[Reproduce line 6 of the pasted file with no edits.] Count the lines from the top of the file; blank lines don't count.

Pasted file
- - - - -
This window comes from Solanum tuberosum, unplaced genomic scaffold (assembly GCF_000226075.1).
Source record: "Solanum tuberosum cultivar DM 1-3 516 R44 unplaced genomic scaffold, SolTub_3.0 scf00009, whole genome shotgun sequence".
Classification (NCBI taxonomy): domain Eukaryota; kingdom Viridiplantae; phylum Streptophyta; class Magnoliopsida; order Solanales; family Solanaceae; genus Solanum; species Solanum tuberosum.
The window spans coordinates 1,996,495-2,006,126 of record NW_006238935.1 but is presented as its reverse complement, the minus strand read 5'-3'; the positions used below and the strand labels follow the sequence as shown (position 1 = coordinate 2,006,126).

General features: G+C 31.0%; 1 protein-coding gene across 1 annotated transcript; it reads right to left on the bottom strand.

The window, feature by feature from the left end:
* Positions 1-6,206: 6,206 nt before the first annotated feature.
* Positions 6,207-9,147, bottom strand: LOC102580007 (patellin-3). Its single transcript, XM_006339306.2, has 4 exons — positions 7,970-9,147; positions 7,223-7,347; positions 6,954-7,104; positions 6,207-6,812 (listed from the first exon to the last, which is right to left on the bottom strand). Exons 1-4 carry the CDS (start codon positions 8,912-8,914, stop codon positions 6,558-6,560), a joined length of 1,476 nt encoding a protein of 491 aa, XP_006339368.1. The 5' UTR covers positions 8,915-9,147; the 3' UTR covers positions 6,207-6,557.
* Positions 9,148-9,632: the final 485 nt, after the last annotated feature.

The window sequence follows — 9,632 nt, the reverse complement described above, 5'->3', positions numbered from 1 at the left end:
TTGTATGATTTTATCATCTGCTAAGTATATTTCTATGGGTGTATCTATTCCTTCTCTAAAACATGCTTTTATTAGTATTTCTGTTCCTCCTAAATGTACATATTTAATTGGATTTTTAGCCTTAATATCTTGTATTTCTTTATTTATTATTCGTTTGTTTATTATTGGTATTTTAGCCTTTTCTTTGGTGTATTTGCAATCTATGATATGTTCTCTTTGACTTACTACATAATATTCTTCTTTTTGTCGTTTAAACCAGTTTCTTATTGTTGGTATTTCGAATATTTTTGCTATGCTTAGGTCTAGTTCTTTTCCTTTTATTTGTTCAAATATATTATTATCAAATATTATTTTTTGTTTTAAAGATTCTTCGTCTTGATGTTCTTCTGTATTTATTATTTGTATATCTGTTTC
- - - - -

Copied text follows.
The window, feature by feature from the left end: